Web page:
March 13, 2017 / 4:12 PM / 5 months ago

Before Trump meeting, Merkel says trade vital for U.S. and Germany

German Chancellor and head of the Christian Democratic Union (CDU) Angela Merkel speaks during the International Trade Fair in Munich, Germany March 13, 2017.Michaela Rehle

MUNICH, Germany (Reuters) - German Chancellor Angela Merkel underscored the importance of free trade in a speech to business leaders in Munich, before her first trip to meet U.S. President Donald Trump in Washington for talks on a range of issues, including defense spending.

Merkel had been due to meet Trump for more than two hours on Tuesday, but her trip was postponed until Friday because of a severe winter storm bearing down on Washington.

Briefing reporters before the trip, a senior German official said he expected the talks to focus on foreign policy issues ranging from NATO and Russia to Syria, Middle East peace, Iran, North Korea and the European Union.

Talks between German officials and members of Trump's administration suggest the two countries will cooperate closely on policy toward Russia, the official said.

"The United States of America is a key trading partner for Germany and for the entire European Union," Merkel said. "Trade is advantageous for both sides and I'm looking forward to the chance to speak to the newly elected American president about these issues.

"I believe that direct, one-on-one conversations are always much better than talking about each other. Talking together instead about each other - that'll be my slogan for this visit, which I'm really looking forward to."

Trump has called Merkel's decision to allow hundreds of thousands of refugees into Germany a "catastrophic mistake".

He has also threatened to impose tariffs on German carmakers that import into the United States and has criticized Berlin for not spending more on defense. Another source of tension is Germany's 50 billion-euro trade surplus with the United States.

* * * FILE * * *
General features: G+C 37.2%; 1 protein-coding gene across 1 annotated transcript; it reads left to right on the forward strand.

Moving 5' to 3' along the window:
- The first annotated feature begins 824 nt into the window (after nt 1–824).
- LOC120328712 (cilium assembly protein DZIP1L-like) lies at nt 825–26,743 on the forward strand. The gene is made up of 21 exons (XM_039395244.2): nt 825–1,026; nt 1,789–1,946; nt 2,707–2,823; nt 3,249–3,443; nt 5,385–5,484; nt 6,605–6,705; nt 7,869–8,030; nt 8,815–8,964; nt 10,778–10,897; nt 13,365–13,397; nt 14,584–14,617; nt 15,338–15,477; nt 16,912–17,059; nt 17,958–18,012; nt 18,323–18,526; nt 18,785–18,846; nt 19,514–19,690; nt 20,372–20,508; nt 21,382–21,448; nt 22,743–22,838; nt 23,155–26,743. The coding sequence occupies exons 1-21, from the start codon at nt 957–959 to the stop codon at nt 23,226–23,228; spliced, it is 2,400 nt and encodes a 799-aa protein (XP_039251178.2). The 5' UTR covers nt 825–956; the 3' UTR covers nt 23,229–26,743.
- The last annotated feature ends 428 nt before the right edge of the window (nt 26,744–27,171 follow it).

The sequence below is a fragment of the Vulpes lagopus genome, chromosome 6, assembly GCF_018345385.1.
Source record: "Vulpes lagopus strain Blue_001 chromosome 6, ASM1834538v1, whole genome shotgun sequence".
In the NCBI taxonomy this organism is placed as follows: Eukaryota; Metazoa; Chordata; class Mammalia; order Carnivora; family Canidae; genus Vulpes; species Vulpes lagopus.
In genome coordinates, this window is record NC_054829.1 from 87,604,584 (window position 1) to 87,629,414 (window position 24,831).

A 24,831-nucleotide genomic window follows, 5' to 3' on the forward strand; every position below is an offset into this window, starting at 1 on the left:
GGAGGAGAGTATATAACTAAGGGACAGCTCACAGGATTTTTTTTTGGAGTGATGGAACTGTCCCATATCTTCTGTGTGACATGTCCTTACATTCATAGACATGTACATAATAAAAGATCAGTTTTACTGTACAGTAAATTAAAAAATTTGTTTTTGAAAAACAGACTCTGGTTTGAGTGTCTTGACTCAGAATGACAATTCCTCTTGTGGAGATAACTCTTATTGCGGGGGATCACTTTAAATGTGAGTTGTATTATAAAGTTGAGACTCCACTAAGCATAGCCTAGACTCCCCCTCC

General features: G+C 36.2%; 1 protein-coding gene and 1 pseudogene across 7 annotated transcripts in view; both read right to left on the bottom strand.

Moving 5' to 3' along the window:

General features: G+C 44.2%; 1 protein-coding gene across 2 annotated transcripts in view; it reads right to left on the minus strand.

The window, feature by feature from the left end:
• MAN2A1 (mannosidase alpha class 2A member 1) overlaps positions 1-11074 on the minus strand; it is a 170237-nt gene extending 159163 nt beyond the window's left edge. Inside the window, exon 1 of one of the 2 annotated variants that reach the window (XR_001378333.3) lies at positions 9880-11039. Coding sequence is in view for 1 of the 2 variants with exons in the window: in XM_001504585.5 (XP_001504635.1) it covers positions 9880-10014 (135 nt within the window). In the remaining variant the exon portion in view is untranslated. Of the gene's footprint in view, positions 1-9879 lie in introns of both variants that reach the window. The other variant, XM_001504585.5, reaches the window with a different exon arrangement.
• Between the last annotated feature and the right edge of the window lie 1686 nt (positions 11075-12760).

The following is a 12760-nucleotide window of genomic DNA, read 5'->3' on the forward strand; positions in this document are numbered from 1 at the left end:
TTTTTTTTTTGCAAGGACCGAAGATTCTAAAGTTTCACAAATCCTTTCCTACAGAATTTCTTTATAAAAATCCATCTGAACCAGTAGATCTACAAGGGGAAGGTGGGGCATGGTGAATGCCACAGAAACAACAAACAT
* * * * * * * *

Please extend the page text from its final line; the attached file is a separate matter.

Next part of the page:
The United States is Germany's biggest export destination , buying German goods and services worth 107 billion euros ($114 billion) last year while exporting just 58 billion euros' worth in return. It is Germany's third-largest trading partner, just behind China and France.

German Chancellor and head of the Christian Democratic Union (CDU) Angela Merkel speaks at a news conference during the International Trade Fair in Munich, Germany, March 13, 2017.Michaela Rehle

Merkel said German companies employ about 750,000 people in the United States and 1 million to 2 million jobs in the United States depend indirectly on German companies.

CONVINCING ARGUMENTS ON DEFENSE

Causes of friction between Berlin and Washington also include an accusation by a senior Trump adviser that Germany profits unfairly from a weak euro and a threat to impose 35 percent tariffs on imported vehicles.

German Chancellor and head of the Christian Democratic Union (CDU) Angela Merkel attends a news conference at the International Trade Fair in Munich, Germany, March 13, 2017.Michaela Rehle

The senior German official also said Merkel was committed to boosting defense spending in line with a NATO target for military budgets to account for 2 percent of economic output, and would offer convincing arguments to Trump on this issue.

An 8 percent rise in the 2017 defense budget was "a clear sign that we are sticking to our commitments," the official said.

But the official described it as a "symbolic goal" and said the most important thing was to close holes in NATO’s defense capabilities, a view shared by Trump's national security adviser, Army Lieutenant General H.R. McMaster.

"The most important thing is to close the capability gap," the official said.

Germany's 2018 budget plan calls for defense spending to rise by 1.4 billion euros in 2018 to 38.45 billion euros, or 1.23 percent of gross domestic product, and to reach 42.3 billion euros in 2021.

That amounts to 8.3 billion euros more over the four years than previously planned, but it will still fall short of the 2 percent target, a second government official said.

Reporting by Irene Preisinger in Munich, with additional reporting by Noah Barkin and Andrea Shalal in Berlin,; writing by Erik Kirschbaum and Andrea Shalal, editing by Ed Osmond, Larry King

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